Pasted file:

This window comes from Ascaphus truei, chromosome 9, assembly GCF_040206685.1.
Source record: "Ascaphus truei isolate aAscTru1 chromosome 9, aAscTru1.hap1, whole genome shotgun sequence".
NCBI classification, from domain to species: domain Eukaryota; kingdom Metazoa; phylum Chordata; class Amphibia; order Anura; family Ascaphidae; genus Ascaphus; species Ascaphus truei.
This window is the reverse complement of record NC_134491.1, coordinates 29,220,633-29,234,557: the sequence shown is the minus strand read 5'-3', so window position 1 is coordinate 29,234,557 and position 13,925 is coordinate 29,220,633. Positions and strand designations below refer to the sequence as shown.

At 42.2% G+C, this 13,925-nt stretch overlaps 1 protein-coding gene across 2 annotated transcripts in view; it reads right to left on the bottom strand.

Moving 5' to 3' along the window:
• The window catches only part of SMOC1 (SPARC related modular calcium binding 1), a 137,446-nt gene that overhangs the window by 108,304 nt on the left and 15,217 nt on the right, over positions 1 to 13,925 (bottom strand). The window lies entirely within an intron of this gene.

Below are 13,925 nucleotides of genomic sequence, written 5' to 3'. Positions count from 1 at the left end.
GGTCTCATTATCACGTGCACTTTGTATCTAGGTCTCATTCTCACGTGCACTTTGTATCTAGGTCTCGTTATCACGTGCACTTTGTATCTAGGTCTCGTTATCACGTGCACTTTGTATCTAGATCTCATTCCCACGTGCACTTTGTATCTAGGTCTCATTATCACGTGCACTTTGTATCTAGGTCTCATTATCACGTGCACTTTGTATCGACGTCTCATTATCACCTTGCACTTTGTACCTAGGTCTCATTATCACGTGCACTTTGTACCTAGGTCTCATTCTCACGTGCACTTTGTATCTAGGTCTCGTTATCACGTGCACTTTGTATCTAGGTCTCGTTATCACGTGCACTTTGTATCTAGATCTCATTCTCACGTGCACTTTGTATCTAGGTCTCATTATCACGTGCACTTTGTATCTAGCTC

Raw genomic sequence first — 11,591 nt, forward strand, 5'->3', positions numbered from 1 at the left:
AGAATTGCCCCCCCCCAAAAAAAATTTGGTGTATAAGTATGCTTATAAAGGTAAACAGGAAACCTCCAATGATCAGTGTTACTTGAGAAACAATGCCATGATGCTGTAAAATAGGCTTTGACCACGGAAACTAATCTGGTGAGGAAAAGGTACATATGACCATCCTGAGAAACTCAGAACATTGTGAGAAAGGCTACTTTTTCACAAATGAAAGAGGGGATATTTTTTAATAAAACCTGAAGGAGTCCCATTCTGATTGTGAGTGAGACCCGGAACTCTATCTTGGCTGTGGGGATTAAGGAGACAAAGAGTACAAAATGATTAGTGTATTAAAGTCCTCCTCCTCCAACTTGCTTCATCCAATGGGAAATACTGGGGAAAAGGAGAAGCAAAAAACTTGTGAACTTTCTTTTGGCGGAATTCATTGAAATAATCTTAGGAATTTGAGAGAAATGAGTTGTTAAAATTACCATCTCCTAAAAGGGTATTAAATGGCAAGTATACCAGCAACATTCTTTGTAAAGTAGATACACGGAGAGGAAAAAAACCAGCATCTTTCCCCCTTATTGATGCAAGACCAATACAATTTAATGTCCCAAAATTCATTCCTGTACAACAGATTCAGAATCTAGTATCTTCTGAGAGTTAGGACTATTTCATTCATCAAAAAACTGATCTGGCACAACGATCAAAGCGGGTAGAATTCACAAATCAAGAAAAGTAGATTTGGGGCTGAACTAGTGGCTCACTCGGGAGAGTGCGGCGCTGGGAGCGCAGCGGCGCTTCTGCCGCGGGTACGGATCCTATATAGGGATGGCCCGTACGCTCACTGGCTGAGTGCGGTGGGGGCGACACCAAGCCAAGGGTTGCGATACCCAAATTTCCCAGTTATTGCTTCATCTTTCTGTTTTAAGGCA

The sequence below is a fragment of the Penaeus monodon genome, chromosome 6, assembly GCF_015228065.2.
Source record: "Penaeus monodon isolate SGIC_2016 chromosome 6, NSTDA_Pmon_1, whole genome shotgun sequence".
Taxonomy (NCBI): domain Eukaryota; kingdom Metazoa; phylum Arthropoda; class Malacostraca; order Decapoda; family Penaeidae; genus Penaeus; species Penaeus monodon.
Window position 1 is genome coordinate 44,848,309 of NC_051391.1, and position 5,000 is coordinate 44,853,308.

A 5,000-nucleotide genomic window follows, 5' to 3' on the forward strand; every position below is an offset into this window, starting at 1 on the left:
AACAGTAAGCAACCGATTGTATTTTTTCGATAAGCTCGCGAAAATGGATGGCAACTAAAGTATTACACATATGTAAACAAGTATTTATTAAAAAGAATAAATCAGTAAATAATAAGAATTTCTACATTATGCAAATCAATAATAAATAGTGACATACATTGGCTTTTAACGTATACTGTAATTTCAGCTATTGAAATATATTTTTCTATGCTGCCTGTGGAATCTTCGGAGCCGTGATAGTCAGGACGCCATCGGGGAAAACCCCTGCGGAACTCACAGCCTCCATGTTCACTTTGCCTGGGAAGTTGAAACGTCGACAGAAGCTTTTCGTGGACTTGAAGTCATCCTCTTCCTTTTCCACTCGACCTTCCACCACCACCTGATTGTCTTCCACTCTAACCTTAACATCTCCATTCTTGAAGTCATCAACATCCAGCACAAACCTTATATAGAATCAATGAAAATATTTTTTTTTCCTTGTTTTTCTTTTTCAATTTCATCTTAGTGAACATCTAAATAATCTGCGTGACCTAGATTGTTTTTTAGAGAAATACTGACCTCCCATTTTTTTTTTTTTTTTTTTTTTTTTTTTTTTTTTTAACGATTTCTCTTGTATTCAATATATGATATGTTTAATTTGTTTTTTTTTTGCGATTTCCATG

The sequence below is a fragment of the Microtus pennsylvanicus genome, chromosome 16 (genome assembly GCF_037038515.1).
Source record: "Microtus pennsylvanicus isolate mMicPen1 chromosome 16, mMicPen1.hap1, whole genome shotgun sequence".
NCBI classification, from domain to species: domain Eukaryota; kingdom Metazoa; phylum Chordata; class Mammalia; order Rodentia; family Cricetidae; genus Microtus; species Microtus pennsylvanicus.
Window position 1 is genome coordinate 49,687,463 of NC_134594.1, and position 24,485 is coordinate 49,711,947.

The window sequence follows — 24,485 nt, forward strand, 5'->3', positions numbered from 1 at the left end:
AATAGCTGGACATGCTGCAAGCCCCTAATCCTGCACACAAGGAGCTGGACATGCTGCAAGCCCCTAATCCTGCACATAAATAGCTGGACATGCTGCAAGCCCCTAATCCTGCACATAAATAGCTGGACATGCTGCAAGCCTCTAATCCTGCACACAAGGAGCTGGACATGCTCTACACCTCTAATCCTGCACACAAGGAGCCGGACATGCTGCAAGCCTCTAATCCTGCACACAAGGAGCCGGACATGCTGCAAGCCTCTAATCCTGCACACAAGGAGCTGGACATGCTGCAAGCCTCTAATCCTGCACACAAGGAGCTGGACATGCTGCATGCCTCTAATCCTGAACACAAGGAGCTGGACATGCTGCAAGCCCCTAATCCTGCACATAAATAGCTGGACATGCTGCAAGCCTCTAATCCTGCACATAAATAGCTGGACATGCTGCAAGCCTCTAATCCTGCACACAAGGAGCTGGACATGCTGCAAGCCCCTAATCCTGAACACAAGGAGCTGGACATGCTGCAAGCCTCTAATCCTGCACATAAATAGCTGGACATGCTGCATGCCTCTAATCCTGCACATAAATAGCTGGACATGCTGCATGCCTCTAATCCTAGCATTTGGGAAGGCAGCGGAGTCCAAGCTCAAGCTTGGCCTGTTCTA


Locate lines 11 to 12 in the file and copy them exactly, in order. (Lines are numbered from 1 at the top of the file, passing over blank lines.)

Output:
AGAATTGCCCCCCCCCAAAAAAAATTTGGTGTATAAGTATGCTTATAAAGGTAAACAGGAAACCTCCAATGATCAGTGTTACTTGAGAAACAATGCCATGATGCTGTAAAATAGGCTTTGACCACGGAAACTAATCTGGTGAGGAAAAGGTACATATGACCATCCTGAGAAACTCAGAACATTGTGAGAAAGGCTACTTTTTCACAAATGAAAGAGGGGATATTTTTTAATAAAACCTGAAGGAGTCCCATTCTGATTGTGAGTGAGACCCGGAACTCTATCTTGGCTGTGGGGATTAAGGAGACAAAGAGTACAAAATGATTAGTGTATTAAAGTCCTCCTCCTCCAACTTGCTTCATCCAATGGGAAATACTGGGGAAAAGGAGAAGCAAAAAACTTGTGAACTTTCTTTTGGCGGAATTCATTGAAATAATCTTAGGAATTTGAGAGAAATGAGTTGTTAAAATTACCATCTCCTAAAAGGGTATTAAATGGCAAGTATACCAGCAACATTCTTTGTAAAGTAGATACACGGAGAGGAAAAAAACCAGCATCTTTCCCCCTTATTGATGCAAGACCAATACAATTTAATGTCCCAAAATTCATTCCTGTACAACAGATTCAGAATCTAGTATCTTCTGAGAGTTAGGACTATTTCATTCATCAAAAAACTGATCTGGCACAACGATCAAAGCGGGTAGAATTCACAAATCAAGAAAAGTAGATTTGGGGCTGAACTAGTGGCTCACTCGGGAGAGTGCGGCGCTGGGAGCGCAGCGGCGCTTCTGCCGCGGGTACGGATCCTATATAGGGATGGCCCGTACGCTCACTGGCTGAGTGCGGTGGGGGCGACACCAAGCCAAGGGTTGCGATACCCAAATTTCCCAGTTATTGCTTCATCTTTCTGTTTTAAGGCA

The sequence below is a fragment of the Penaeus monodon genome, chromosome 6, assembly GCF_015228065.2.